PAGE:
Consumer demographics, and especially the position of the middle class, boils out in China very different, cause problems for brands focusing on that middle class, tells business analyst Shaun Rein in OpenMarkts, in an interview ticking off different parts of his book “The End of Cheap China.”Read More →

Chinese consumers expect foreign brands to be safer and better than domestic ones. But when that confidence is hurt, like happened after a government investigating into the poultry supply of KFC, damage can be huge, explains business analyst Shaun Rein in Bloomberg.Read More →

Compared to the exciting times in China in May, June has been more back to basics in terms of news. Or is it a sign summer holidays are nearing? China does not honor the concept of a summer holiday, but traditionally we do see a drop in traffic during the summer, allowing us to have a break too.Read More →

The China Speakers Bureau will regularly interview their speakers, organize China-related debates, using Hangouts-on-air from Google+. Here you will see the latest contributions, organized in reversed chronological order. We started the initiative in May 2012, so allow us to get on speed, as we will keep on adding new video’s.Read More →

At the China Speakers Bureau we will start using Google+ Hangouts-on-air as a platform for China debates. COO Maria Korolov interviews Fons Tuinstra on how this tool will develop in the months to come.Read More →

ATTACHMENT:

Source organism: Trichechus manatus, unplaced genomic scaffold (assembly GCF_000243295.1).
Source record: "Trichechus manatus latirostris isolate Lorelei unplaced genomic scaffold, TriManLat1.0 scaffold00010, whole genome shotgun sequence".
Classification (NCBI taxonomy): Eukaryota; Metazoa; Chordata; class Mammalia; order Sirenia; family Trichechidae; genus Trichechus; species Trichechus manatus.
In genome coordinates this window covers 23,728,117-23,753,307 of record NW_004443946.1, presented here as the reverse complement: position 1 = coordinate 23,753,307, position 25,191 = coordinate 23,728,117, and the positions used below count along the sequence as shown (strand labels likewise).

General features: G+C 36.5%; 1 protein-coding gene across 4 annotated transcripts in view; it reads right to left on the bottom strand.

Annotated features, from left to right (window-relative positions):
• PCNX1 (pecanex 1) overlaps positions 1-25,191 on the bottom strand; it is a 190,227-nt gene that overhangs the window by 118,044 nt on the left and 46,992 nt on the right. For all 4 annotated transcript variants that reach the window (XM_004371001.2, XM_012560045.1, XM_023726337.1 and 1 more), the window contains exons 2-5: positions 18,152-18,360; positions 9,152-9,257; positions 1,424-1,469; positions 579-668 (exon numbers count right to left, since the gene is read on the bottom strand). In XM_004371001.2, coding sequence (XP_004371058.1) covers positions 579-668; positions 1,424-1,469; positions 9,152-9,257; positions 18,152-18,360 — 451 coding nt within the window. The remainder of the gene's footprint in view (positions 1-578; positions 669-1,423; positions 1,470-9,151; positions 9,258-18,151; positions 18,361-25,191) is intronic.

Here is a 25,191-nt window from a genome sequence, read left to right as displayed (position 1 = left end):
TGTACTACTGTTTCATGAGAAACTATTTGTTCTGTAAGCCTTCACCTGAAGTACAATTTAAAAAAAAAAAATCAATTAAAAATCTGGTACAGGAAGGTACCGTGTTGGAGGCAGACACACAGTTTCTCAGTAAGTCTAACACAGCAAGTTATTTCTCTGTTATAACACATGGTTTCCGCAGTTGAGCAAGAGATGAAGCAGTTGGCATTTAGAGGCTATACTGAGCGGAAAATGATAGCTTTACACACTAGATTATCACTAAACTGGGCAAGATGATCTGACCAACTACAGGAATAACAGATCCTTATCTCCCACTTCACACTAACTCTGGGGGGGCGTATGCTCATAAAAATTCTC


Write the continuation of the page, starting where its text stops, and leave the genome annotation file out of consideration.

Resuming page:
Uber was the last American firm failing to enter China. But it has not stopped newcomers to enter this tough market. Airbnb is the latest arrival and Peking University business professor Jeffrey Towson gives the US firm some tips on how to win access at his LinkedIn page.Read More →

Recent rumors about better relations between China´s central government and the Vatican has put attention to the small but influential following of the Vatican in China. Author Ian Johnson of the forthcoming book The Souls of China: The Return of Religion After Mao elaborates at the NPR.Read More →

Almost all Chinese consumers use their mobile phone to pay, most overwhelmingly by Alipay. Fintech expert Andy Mok discusses at CCTV the implications. The technology is inplace, but the regulators are still slowing the implementation, he says. Regulation by the government is unavoidable, but in a way that serves the consumers.Read More →

Religions have become more popular in China, but the government tries now to tighten rules for religious group, writes journalist Ian Johnson, author of the upcoming book The Souls of China: The Return of Religion After Mao in the New York Times. Rules on religion are changed for the first time in a decade.Read More →